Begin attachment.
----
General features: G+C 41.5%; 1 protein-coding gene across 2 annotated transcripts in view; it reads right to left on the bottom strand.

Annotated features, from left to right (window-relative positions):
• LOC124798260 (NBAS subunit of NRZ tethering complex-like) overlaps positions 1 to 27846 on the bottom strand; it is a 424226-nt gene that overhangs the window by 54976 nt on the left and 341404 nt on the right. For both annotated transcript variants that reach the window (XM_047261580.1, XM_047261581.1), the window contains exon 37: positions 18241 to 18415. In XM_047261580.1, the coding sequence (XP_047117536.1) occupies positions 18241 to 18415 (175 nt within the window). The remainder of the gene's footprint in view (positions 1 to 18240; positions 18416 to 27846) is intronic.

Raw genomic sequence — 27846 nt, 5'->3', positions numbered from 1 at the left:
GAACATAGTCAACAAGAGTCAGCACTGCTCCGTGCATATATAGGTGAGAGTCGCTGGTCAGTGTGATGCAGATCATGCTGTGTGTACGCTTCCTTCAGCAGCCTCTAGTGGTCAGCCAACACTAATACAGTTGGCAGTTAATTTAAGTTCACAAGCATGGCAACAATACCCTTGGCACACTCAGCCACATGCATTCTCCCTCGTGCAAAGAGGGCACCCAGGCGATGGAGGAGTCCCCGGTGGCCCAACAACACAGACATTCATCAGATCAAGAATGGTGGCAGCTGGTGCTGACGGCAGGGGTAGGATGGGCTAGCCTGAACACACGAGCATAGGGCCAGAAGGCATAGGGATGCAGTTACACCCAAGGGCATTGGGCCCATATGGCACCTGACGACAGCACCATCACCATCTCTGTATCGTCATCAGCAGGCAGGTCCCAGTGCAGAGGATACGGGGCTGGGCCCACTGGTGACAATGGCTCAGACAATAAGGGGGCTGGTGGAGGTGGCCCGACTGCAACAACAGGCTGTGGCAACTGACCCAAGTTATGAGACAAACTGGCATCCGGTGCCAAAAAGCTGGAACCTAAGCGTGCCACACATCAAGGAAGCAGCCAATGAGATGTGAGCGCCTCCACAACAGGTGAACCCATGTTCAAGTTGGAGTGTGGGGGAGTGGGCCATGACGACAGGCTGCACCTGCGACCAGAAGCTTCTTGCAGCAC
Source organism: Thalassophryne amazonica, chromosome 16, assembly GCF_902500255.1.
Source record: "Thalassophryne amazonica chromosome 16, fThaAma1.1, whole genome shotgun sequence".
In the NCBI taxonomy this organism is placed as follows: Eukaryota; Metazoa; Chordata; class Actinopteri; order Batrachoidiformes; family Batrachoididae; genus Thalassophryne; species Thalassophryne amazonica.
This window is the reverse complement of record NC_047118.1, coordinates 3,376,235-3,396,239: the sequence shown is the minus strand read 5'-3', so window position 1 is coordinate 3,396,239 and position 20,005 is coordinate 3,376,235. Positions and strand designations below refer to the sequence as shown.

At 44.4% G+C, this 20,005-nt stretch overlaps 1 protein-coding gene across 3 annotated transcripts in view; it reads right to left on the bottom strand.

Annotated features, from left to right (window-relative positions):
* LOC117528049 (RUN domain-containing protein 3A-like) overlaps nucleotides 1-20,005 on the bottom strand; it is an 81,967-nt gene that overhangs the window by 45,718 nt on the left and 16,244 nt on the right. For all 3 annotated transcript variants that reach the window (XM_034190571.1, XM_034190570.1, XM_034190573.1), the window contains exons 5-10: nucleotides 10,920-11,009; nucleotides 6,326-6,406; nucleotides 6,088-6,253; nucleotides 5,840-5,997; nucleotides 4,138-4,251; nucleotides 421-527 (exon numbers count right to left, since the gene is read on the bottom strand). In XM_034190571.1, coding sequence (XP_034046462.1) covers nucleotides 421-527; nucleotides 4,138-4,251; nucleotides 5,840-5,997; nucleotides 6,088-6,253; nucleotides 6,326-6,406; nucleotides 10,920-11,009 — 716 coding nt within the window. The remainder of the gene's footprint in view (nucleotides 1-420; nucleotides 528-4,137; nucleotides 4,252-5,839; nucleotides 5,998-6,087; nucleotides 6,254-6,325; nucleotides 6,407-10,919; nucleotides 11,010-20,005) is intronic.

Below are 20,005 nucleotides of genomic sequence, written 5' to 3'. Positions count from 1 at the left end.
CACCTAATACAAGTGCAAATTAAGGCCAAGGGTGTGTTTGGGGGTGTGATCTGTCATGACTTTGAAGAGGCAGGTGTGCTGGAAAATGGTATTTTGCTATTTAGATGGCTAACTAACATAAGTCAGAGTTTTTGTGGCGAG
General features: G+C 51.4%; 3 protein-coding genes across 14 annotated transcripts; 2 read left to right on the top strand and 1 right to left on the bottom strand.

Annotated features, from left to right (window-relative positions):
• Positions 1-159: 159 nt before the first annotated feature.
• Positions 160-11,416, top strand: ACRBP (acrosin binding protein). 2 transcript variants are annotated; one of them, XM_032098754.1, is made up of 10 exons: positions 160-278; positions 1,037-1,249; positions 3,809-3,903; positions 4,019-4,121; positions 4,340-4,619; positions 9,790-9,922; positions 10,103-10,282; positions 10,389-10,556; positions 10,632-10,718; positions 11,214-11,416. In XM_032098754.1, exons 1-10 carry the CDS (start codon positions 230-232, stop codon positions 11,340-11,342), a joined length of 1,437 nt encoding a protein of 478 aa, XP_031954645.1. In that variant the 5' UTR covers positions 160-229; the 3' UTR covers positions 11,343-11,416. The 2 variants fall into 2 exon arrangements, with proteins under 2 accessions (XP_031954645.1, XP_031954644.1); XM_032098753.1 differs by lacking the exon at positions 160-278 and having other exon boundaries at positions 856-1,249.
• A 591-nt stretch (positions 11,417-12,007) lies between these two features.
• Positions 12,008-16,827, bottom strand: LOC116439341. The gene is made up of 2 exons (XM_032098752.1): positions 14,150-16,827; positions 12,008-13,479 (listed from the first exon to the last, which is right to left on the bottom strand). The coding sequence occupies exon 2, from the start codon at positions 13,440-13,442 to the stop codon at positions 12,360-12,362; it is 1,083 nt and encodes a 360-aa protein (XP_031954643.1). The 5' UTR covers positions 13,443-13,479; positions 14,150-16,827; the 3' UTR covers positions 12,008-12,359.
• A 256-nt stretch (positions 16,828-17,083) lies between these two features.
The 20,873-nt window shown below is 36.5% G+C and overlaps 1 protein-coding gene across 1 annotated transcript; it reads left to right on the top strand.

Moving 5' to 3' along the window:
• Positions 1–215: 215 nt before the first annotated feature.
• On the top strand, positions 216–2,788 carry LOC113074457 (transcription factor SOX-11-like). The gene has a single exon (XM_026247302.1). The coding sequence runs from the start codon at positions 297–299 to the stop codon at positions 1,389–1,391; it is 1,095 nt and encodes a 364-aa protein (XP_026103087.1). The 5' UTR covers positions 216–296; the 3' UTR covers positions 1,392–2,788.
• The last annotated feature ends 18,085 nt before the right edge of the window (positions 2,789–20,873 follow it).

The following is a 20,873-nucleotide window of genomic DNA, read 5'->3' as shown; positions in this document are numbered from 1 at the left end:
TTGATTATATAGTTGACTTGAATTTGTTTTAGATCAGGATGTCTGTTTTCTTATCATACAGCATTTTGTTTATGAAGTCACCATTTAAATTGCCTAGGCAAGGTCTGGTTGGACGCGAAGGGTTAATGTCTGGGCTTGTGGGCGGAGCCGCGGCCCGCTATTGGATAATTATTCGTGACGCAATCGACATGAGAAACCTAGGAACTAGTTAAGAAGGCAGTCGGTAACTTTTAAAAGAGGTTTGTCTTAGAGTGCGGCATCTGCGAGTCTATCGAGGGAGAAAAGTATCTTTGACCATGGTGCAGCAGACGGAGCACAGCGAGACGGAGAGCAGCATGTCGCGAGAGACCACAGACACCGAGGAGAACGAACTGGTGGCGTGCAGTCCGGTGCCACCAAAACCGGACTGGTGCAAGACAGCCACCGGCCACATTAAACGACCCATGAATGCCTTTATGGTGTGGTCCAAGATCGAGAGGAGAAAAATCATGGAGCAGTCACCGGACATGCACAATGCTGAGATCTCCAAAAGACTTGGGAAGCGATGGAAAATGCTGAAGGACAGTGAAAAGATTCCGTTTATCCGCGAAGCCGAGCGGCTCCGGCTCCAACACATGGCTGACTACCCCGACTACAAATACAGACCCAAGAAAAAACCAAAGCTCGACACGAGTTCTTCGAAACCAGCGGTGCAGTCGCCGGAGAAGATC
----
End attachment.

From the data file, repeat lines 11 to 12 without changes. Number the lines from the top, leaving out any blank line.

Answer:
Annotated features, from left to right (window-relative positions):
* LOC117528049 (RUN domain-containing protein 3A-like) overlaps nucleotides 1-20,005 on the bottom strand; it is an 81,967-nt gene that overhangs the window by 45,718 nt on the left and 16,244 nt on the right. For all 3 annotated transcript variants that reach the window (XM_034190571.1, XM_034190570.1, XM_034190573.1), the window contains exons 5-10: nucleotides 10,920-11,009; nucleotides 6,326-6,406; nucleotides 6,088-6,253; nucleotides 5,840-5,997; nucleotides 4,138-4,251; nucleotides 421-527 (exon numbers count right to left, since the gene is read on the bottom strand). In XM_034190571.1, coding sequence (XP_034046462.1) covers nucleotides 421-527; nucleotides 4,138-4,251; nucleotides 5,840-5,997; nucleotides 6,088-6,253; nucleotides 6,326-6,406; nucleotides 10,920-11,009 — 716 coding nt within the window. The remainder of the gene's footprint in view (nucleotides 1-420; nucleotides 528-4,137; nucleotides 4,252-5,839; nucleotides 5,998-6,087; nucleotides 6,254-6,325; nucleotides 6,407-10,919; nucleotides 11,010-20,005) is intronic.